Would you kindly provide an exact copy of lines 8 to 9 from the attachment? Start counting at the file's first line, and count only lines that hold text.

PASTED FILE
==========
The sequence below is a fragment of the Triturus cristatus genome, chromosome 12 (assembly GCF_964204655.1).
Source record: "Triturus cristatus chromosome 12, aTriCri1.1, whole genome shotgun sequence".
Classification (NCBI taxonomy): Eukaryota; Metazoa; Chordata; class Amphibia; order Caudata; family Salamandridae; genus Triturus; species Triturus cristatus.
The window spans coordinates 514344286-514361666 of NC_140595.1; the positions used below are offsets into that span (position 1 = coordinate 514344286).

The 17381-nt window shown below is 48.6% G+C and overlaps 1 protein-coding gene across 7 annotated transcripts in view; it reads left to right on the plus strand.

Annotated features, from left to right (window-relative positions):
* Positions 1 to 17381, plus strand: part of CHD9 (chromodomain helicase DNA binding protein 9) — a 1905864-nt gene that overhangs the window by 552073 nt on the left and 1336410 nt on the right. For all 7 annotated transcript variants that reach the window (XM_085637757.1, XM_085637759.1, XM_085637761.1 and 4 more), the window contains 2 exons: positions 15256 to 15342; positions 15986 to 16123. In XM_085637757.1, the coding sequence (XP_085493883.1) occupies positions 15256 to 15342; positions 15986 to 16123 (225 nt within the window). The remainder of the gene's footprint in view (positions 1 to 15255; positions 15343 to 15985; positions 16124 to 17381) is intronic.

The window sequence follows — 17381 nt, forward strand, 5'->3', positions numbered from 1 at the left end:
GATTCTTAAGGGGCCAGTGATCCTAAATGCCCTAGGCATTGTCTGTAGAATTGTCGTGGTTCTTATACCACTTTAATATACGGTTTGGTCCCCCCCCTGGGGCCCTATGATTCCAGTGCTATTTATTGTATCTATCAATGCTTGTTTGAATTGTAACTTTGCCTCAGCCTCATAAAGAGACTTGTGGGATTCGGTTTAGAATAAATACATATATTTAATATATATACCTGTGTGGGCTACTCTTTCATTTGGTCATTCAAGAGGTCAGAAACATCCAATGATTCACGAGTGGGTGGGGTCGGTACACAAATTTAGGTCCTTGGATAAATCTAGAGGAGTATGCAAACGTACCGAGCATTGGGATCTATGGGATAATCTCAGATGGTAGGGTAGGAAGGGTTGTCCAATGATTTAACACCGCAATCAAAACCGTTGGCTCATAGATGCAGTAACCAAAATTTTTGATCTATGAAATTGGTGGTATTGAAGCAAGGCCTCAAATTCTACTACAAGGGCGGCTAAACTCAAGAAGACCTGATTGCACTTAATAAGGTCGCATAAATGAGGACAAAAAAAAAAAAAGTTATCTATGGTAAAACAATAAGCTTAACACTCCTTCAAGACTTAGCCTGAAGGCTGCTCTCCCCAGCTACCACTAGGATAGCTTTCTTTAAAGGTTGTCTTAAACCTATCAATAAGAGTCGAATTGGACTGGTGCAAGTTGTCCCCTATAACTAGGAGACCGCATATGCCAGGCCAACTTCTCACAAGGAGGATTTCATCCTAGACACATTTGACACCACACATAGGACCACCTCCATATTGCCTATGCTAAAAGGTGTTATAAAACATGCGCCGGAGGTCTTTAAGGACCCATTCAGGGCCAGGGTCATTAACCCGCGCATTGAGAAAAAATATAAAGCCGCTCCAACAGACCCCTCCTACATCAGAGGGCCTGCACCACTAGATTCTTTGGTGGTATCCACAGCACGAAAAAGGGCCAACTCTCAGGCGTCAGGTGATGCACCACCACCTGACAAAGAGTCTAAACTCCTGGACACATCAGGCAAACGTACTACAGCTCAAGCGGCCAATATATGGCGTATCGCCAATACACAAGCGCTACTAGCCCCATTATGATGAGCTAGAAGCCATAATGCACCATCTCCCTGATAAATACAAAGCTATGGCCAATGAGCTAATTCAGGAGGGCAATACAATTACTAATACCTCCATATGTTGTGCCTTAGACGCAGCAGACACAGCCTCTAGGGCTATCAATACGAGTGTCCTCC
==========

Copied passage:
The window sequence follows — 17381 nt, forward strand, 5'->3', positions numbered from 1 at the left end:
GATTCTTAAGGGGCCAGTGATCCTAAATGCCCTAGGCATTGTCTGTAGAATTGTCGTGGTTCTTATACCACTTTAATATACGGTTTGGTCCCCCCCCTGGGGCCCTATGATTCCAGTGCTATTTATTGTATCTATCAATGCTTGTTTGAATTGTAACTTTGCCTCAGCCTCATAAAGAGACTTGTGGGATTCGGTTTAGAATAAATACATATATTTAATATATATACCTGTGTGGGCTACTCTTTCATTTGGTCATTCAAGAGGTCAGAAACATCCAATGATTCACGAGTGGGTGGGGTCGGTACACAAATTTAGGTCCTTGGATAAATCTAGAGGAGTATGCAAACGTACCGAGCATTGGGATCTATGGGATAATCTCAGATGGTAGGGTAGGAAGGGTTGTCCAATGATTTAACACCGCAATCAAAACCGTTGGCTCATAGATGCAGTAACCAAAATTTTTGATCTATGAAATTGGTGGTATTGAAGCAAGGCCTCAAATTCTACTACAAGGGCGGCTAAACTCAAGAAGACCTGATTGCACTTAATAAGGTCGCATAAATGAGGACAAAAAAAAAAAAAGTTATCTATGGTAAAACAATAAGCTTAACACTCCTTCAAGACTTAGCCTGAAGGCTGCTCTCCCCAGCTACCACTAGGATAGCTTTCTTTAAAGGTTGTCTTAAACCTATCAATAAGAGTCGAATTGGACTGGTGCAAGTTGTCCCCTATAACTAGGAGACCGCATATGCCAGGCCAACTTCTCACAAGGAGGATTTCATCCTAGACACATTTGACACCACACATAGGACCACCTCCATATTGCCTATGCTAAAAGGTGTTATAAAACATGCGCCGGAGGTCTTTAAGGACCCATTCAGGGCCAGGGTCATTAACCCGCGCATTGAGAAAAAATATAAAGCCGCTCCAACAGACCCCTCCTACATCAGAGGGCCTGCACCACTAGATTCTTTGGTGGTATCCACAGCACGAAAAAGGGCCAACTCTCAGGCGTCAGGTGATGCACCACCACCTGACAAAGAGTCTAAACTCCTGGACACATCAGGCAAACGTACTACAGCTCAAGCGGCCAATATATGGCGTATCGCCAATACACAAGCGCTACTAGCCCCATTATGATGAGCTAGAAGCCATAATGCACCATCTCCCTGATAAATACAAAGCTATGGCCAATGAGCTAATTCAGGAGGGCAATACAATTACTAATACCTCCATATGTTGTGCCTTAGACGCAGCAGACACAGCCTCTAGGGCTATCAATACGAGTGTCCTCC